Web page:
Asking for a discount might seem daunting, embarrassing or even downright rude, but when you discover you could save an average of £1,000 per year, it suddenly seems more tempting. Topping up your income with £5 saved here and £20 saved there can make a big difference over time. There’s no shame in asking for a fairer deal, and it’s perfectly legal to challenge the price of any product in a shop in the UK.
Having the confidence to haggle is the best way to make your money go further so we’ve put together some simple rules for bagging a bargain. Our tips are from an expert haggler, Dr Sandi Mann, a Senior Psychology Lecturer at the University of Central Lancashire.
1. Don’t be embarrassed
Try not to let the fear of being told ‘no’ put you off asking for a better price. “There’s no need to feel embarrassed,” says psychologist Sandi Mann. “And don’t worry about being seen as ‘cheap’ if you ask for a discount – getting the most for your money is just common sense. You can make great savings, so try to get used to the possibility of being turned down, and don’t be afraid to ask. It’s amazing what you can get.”
2. Pick the right time and place
You’re likely to have a better chance of bagging a bargain at a shop that is independently owned, but some chain stores will negotiate on prices, too. “The end of the month is the best time to haggle,” says Sandi. “Most shops work to monthly targets and will be keener to close a deal at the end of the month than at other times.
“Look out for sales, too, which imply the shop wants to clear its shelves for new stock, and suggest an extra discount or throwing in a freebie as an incentive for you to buy.” It’s reasonable to ask for a discount of between ten and 15 per cent.If you find out you’ve missed out on an offer that has now been withdrawn – for example, £20 off an electronic item or 20 per cent off a fitted bathroom – ask if they’d be willing to do the same deal with you now. “It’s obviously a discount they can afford to offer so it’s always worth trying your luck,” says Sandi.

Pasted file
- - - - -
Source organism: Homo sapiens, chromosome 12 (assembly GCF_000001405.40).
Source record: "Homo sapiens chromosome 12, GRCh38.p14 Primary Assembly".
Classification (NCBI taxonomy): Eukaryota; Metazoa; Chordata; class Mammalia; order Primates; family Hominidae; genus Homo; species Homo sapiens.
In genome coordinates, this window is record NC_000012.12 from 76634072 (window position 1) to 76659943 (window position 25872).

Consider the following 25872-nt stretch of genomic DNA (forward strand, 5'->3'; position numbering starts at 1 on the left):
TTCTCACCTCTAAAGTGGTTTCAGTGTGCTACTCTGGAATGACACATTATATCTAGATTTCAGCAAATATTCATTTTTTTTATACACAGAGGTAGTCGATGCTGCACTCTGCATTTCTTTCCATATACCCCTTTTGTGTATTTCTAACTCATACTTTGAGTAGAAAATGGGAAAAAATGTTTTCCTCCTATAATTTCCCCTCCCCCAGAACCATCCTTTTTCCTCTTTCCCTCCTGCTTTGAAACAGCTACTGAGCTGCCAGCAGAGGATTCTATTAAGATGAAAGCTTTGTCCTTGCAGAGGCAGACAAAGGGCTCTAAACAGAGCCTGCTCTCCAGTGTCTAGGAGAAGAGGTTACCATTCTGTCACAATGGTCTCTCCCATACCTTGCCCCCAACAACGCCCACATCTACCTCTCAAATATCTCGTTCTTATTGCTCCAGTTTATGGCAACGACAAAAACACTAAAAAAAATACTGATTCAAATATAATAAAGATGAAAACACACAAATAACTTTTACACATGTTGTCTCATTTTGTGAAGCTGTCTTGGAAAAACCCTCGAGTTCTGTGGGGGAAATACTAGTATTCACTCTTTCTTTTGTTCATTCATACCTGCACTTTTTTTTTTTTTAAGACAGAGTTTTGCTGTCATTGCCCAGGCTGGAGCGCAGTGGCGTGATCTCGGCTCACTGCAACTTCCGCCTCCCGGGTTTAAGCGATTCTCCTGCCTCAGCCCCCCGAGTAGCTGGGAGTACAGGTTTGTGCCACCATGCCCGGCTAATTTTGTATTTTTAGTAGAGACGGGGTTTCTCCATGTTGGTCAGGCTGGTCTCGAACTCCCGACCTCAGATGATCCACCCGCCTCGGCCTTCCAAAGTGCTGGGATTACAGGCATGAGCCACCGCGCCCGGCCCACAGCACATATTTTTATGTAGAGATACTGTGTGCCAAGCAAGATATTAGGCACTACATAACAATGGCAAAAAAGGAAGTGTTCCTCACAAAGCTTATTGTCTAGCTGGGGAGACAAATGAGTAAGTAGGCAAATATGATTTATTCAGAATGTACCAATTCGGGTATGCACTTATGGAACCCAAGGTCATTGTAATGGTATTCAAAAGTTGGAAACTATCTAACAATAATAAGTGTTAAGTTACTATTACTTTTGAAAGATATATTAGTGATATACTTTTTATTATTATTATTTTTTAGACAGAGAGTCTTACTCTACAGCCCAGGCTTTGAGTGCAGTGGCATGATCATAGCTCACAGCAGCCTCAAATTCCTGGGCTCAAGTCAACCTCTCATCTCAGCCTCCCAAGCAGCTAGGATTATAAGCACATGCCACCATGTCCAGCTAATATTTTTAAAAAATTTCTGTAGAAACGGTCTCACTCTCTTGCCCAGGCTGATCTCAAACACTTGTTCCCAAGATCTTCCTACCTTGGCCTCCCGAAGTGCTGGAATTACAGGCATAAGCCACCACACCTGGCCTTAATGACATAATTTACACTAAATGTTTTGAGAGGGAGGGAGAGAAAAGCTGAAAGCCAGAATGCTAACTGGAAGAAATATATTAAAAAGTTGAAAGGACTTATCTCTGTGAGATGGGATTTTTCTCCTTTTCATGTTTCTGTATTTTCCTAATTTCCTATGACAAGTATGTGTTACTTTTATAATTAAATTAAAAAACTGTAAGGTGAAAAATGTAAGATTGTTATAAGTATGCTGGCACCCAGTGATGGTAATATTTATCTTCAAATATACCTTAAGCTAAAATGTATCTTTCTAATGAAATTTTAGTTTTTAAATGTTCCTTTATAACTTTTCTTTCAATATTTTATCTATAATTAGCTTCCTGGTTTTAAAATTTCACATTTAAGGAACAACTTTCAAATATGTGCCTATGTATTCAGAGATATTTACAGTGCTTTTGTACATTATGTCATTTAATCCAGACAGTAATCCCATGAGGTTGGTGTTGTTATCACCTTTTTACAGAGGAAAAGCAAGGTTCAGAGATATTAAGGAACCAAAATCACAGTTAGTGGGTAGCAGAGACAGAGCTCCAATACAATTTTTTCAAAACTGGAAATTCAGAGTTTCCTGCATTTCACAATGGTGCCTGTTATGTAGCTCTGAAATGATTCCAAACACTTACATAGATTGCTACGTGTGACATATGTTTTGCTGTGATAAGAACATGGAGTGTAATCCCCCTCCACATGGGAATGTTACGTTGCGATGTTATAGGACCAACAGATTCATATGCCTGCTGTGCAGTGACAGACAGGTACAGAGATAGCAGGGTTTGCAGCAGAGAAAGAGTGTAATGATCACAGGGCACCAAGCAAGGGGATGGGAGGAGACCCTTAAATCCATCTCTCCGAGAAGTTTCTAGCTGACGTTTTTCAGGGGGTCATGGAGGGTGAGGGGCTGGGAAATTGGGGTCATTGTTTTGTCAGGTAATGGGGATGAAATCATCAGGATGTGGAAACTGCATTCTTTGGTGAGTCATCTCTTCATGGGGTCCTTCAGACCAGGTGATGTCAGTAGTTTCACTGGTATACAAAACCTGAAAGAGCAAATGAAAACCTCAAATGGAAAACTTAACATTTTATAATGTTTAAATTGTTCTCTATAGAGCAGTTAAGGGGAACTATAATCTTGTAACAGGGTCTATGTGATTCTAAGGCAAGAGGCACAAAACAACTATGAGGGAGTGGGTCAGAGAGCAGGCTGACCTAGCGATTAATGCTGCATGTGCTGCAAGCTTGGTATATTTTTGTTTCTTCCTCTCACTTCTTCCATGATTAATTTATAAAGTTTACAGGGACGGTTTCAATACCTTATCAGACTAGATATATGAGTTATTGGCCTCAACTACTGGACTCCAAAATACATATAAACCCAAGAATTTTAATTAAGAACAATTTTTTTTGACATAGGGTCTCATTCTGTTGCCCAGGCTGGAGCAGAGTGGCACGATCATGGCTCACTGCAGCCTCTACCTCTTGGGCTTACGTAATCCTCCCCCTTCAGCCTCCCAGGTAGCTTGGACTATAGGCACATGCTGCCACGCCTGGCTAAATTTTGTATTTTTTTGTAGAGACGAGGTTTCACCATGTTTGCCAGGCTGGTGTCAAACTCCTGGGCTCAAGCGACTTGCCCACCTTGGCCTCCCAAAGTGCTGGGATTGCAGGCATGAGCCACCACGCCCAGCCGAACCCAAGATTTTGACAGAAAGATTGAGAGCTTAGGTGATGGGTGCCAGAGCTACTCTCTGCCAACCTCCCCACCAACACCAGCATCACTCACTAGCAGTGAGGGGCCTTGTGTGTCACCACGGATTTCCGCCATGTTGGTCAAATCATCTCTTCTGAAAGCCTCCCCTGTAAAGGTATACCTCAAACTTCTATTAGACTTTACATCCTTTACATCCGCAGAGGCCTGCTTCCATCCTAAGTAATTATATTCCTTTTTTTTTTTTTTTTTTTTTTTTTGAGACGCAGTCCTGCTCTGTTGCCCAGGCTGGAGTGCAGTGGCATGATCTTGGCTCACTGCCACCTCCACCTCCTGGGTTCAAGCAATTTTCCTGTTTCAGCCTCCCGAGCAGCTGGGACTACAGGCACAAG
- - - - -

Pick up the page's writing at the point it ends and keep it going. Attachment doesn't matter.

3. Look like you mean business
Practise your poker face because getting a bargain is all about staying in control of your feelings and body language. It’s hard not to get emotionally attached to bigger items, such as cars, when you find one you really love. But if the sales person picks up on how keen you are it’ll be harder to strike a good deal. “Use body language to help you appear confident and in control of the situation,” says Sandi. “Keep eye contact, lean forward and nod when you’re discussing prices. Avoid things such as tapping your feet or jiggling your hands which might make you look anxious to buy.” Get the person you’re dealing with on your side by subtly mirroring their body language. “Try crossing your legs in the same direction or putting your arms in a similar position,” says Sandi. “It helps them think that you’re on the same wavelength.”
4. Be confident
There’s no reason why getting a bargain can’t be fun, and you may find a little charm goes a long way when it comes to discounts. “Subtly compliment them,” suggests Sandi. “Even if they see straight through it they’ll still warm to you for trying. Find out their name early on in the conversation, and try to use it at
least once.” Avoid using hesitant language and phrases such as ‘Don’t you think?’ or ‘You know?’ and try not to ‘um’. Ask for the deal you’d like confidently, then wait. “Silence is golden,” says Sandi. “Leave them with something like: ‘Can you do anything for me…?’ Then try to wait, even if it’s uncomfortable, for them to fill the silence with a wonderful offer.”
5. Bring support
It’s always helpful to take someone with you if you plan to haggle – especially over something big such as a car or house. Ask them to flag up the cons while you talk about the pros. “This encourages the seller to lower the cost, while still making it clear you’re ultimately interested in buying,” says Sandi. “Watch out for sellers using the same technique on you, and saying things like ‘I’d love to give you a discount, but my manager won’t let me’.”
6. Walk away
You need to be willing to walk away if you don’t get the deal you want – you never know, the sight of you turning to leave might be enough to prompt a better offer. Decide how much you want to pay for something, start lower and if they can’t match want you want to pay, walk away.
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